Shenandoah Riverkeeper has worked for four years to push the Virginia Department of Environmental Quality (DEQ) and the US Environmental Protection Agency (EPA) to officially recognize severe annual algae blooms in the Shenandoah River and to begin implementing plans to eliminate them, but has found that it must now resort to legal action.
This week, Shenandoah Riverkeeper, represented by Earthjustice, filed a notice of intent to sue the EPA for its failure to act in the face of this threat. EPA has failed to carry out a non-discretionary duty to either approve or disapprove of Virginia’s list of waters deemed impaired under the Clean Water Act, which was published in 2012 without an acknowledgment of the Shenandoah’s algae problems.
“We are losing hope of voluntary action by the agencies responsible for safeguarding our river and it’s users, and so we have nowhere to turn but our judicial system,” explains Jeff Kelble, the Shenandoah Riverkeeper and President of its parent organization, Potomac Riverkeeper Inc.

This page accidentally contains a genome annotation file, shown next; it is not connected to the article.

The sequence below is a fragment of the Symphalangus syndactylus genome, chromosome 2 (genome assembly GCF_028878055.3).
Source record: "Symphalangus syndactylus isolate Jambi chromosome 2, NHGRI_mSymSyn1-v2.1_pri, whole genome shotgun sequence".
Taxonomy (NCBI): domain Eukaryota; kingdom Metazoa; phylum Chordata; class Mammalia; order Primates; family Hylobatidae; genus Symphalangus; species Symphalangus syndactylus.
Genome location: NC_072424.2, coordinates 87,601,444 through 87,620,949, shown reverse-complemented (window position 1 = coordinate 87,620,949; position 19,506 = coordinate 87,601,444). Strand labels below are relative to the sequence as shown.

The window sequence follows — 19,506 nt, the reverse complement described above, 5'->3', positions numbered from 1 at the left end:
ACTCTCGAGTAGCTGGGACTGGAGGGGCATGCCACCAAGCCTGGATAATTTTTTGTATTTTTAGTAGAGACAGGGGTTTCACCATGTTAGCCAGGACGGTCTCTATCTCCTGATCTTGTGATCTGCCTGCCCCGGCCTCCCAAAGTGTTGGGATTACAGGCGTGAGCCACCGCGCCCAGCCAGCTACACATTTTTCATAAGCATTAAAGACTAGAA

Listing would have triggered specific government plans to combat algae pollution on the Shenandoah. Omission from the list means delay in addressing a serious and growing problem.
The book, with additional reporting by Zach Pereles, Scott Ratcliffe and Scott German, will take you from the aftermath of the stunning first-round loss to UMBC in 2018, and how coach Tony Bennett and his team used that loss as the source of strength, through to the ACC regular-season championship, the run to the Final Four, and the thrilling overtime win over Texas Tech to win the 2019 national title, the first in school history.